end of the world was probably close at hand.
 “We have to keep moving,” Nico said. “He’ll send monsters after us.”
 Nobody was in any shape to run, but Nico was right. I hauled myself up and helped Rachel to her feet.
 “You did good back there,” I told her.
 She managed a weak smile. “Yeah, well. I didn’t want you to die.” She blushed. “I mean…just because,
you know. You owe me too many favors.
 How am I going to collect if you die?”
 I knelt next to Annabeth. “Hey, I’m sorry. We need to move.”
 “I know,” she said. “I’m…I’m all right.”
 She was clearlynot all right. But she got to her feet, and we started straggling back through the Labyrinth
 “Back to New York,” I said. “Rachel, can you—”
 I froze. A few feet in front of us, my flashlight beam fixed on a trampled clump of red fabric lying on the
ground. It was a Rasta cap: the one Grover always wore.
 My hands shook as I picked up the cap. It looked like it had been stepped on by a huge muddy boot.
After all that I’d gone through today, I couldn’t stand the thought that something might’ve happened to
Grover, too.
 Then I noticed something else. The cave floor was mushy and wet from the water dripping off the
stalactites. There were large footprints like Tyson’s, and smaller ones—goat hooves—leading off to the
 “We have to follow them,” I said. “They went that way. It must have been recently.”
 “What about Camp Half-Blood?” Nico said. “There’s no time.”
 “We have to find them,” Annabeth insisted. “They’re our friends.”
 She picked up Grover’s smashed cap and forged ahead.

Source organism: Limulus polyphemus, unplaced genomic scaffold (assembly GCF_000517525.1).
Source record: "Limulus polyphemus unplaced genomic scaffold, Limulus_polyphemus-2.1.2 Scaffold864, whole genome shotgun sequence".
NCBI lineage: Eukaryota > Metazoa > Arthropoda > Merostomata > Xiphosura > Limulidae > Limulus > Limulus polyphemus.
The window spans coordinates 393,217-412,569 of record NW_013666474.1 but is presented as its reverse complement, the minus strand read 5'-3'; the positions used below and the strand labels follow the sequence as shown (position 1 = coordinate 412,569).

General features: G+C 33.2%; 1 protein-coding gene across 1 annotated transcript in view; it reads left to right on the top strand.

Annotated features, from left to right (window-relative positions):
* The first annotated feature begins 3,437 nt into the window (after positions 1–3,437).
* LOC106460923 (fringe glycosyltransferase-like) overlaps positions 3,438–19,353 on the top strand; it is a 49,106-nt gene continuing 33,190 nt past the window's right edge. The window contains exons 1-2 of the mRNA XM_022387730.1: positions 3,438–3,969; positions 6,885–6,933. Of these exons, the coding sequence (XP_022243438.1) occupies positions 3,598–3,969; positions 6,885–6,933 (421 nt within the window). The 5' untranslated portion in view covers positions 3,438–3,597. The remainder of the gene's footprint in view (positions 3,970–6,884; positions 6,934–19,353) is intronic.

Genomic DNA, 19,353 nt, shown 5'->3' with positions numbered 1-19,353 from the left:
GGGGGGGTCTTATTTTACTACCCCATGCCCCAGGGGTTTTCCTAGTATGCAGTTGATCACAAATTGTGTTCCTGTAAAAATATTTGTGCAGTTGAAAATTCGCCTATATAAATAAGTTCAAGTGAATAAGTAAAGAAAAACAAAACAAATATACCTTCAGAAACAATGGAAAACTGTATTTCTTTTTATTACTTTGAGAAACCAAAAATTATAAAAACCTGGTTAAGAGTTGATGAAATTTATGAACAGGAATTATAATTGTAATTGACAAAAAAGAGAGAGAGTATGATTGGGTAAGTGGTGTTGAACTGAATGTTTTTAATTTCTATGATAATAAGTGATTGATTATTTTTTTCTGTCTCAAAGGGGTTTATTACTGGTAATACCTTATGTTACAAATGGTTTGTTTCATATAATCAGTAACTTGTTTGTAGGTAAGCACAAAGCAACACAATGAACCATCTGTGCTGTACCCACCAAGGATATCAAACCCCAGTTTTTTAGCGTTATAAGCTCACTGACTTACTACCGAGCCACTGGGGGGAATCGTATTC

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 I followed bracing myself for the worst. The tunnel was treacherous. It sloped at weird angles and was
slimy with moisture. Half the time we were slipping and sliding rather than walking.
 Finally we got to the bottom of a slope and found ourselves in a large cave with huge stalagmite columns.
Through the center of the room ran an underground river, and Tyson was sitting by the banks, cradling
Grover in his lap. Grover’s eyes were closed. He wasn’t moving.
 “Tyson!” I yelled.
 “Percy! Come quick!”
 We ran over to him. Grover wasn’t dead, thank the gods, but his whole body trembled like he was
freezing to death.
 “What happened?” I asked.
 “So many things,” Tyson murmured. “Large snake.Large dogs.Men with swords. But then…we got
close to here. Grover was excited. He ran. Then we reached this room, and he fell. Like this.”
 “Did he say anything?” I asked.
 “He said, ‘We’re close.’ Then hit his head on rocks.”
 I knelt next to him. The only other time I’d seen Grover pass out was New